The vast majority of Bee participants are homeschoolers like Lawrence and LaFleur. Competing in the Bible Bee at the national level requires a serious time commitment, and the flexible homeschool schedule enables contestants to devote much of their day to memorizing verses. Homeschoolers, it should be noted, have long been standouts in secular academic competitions, like the Scripps Spelling Bee and the National Geographic Bee; in 2000, each of the top three finishers in the Scripps Bee were homeschooled.

The Bee's board of directors is a who's-who of the homeschool movement and the Christian right--increasingly one and the same thing. Farris, who was the master of ceremonies at this year's bee, is also the chancellor of archconservative Patrick Henry College, founded as an elite university for homeschool graduates. Other fundamentalist luminaries on the board include Doug Phillips, the president of Vision Forum, a publishing and lifestyle company closely identified with the Biblical patriarchy--a.k.a., "Quiverfull"--movement; Tony Perkins, the president of the Family Research Council; and Tim La Haye, author of the bestselling Left Behind books, a series of thrillers about teenagers living on earth after the Rapture.

Like other evangelical cultural institutions--including the Creation Museum and the San Antonio Independent Film Festival--the Bible Bee presents a savvy and unthreatening version of conservative Christianity. Gone are the sweaty televangelists of the 1980s and the dim yokels depicted by Twain: today's Bible Bee presents a thoroughly modern, if not exactly worldly, image. The Bee has adopted what Widdoes calls a "franchise model" designed to make it easier for interested churches and schools to host their own local bees; all that's required is a tax-deductible $250 donation. The Bee's website is a sleek multimedia affair, jammed with profiles of each of the 300 contestants, videos for prospective judges, and a widget displaying the weather forecast in Schaumburg.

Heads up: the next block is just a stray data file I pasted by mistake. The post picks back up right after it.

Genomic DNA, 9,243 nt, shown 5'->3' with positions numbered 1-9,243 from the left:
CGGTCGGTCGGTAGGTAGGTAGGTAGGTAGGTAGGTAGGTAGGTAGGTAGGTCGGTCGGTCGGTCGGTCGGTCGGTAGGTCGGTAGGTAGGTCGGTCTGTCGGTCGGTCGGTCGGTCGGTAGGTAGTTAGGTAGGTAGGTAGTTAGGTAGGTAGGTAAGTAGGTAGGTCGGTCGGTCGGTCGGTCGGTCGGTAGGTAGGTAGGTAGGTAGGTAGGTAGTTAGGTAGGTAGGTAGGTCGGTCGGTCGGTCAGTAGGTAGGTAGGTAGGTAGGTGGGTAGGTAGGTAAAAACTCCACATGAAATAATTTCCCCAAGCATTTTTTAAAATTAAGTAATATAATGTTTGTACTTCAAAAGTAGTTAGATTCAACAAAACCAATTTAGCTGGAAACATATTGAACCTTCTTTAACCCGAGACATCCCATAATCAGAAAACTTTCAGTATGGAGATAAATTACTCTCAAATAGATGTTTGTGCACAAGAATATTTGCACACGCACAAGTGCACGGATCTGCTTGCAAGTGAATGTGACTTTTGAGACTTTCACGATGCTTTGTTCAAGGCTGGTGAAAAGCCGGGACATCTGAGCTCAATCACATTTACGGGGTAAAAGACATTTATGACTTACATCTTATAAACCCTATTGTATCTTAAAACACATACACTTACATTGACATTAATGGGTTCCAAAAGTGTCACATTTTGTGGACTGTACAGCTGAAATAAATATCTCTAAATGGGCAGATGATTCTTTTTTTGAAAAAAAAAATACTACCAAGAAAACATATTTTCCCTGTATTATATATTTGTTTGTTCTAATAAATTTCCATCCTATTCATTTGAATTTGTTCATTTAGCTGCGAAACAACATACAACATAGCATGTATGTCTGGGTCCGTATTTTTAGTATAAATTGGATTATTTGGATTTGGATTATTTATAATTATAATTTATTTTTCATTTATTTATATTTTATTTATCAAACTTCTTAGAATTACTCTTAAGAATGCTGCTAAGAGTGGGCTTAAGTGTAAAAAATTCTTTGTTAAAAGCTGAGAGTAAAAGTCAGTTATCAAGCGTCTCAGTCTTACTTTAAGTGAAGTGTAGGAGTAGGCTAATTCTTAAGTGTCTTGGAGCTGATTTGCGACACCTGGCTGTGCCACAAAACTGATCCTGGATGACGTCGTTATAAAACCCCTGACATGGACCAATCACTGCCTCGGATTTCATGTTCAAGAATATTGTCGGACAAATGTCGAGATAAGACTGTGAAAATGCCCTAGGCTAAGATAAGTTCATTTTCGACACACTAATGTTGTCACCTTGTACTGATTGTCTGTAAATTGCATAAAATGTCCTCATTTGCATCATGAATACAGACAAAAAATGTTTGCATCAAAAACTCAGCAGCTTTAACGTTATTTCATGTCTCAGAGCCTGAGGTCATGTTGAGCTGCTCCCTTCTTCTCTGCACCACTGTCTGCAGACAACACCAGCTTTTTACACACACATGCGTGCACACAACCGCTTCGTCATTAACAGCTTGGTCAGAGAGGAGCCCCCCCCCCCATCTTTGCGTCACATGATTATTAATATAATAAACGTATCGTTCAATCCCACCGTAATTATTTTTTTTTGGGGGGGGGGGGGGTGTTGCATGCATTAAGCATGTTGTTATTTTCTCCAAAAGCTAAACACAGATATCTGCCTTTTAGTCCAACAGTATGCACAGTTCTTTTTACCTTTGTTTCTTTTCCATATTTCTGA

There's even a pinch of Hollywood glamour: Growing Pains star-turned-evangelizer, Kirk Cameron, appears in a promotional video prominently displayed on the homepage. "If there was no local Bible Bee event near you last year, please ask your church or local Christian school to host one. What better way to make a difference for Christ than to plant a godly heritage in the next generation?" says Cameron, flashing the grin that moved millions of copies of Tiger Beat back in the '80s. "Let's make 2011 the best Bee yet!"

The obvious question in all this: Just what is the implicit value of memorizing the Bible word for word? Just because a kid can spell "appoggiatura" doesn't guarantee he or she can string together a coherent sentence; likewise, does the memorization of vast swaths of scripture actually "plant a godly heritage in the next generation"?

Not surprisingly, the Bee's proponents have answers to these questions. LaFleur, Widdoes, and Lawrence each talk about the power of "hiding the word in your heart," an allusion to Psalm 119:11: "I have hidden your word in my heart that I might not sin against you." Replace "heart" with "head" and you have a pretty clear idea of the theory behind the Bee. 

Indeed, in one of the Bee's preliminary rounds, contestants are asked to recite 30 passages in 10 minutes. Unlike the "sudden death" finals in which a single mistake means disqualification, speed is the main goal here, and any inaccuracies are deducted from your final score; it's not unlike a typing test. The goal isn't just memorization, but instant, nearly reflexive, recall of the Bible. Widdoes draws yet another comparison to the Scripps Bee. "If you're just going to memorize how you spell a word, how much more valuable to memorize God's word?"

For LaFleur, the ability to instantly summon verses makes it that much easier to live according to the Bible's dictates. "It's so ingrained in my heart that I can just say it. I know it without looking it up," she says.  "It becomes so much more a part of every moment of your life. As you lie down and go to sleep, whenever it's quiet, verses will come to mind."

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Meredith Blake is a freelance writer based in Brooklyn. She is  a contributor to The L.A. Times and The Book Bench, The New Yorker's literary blog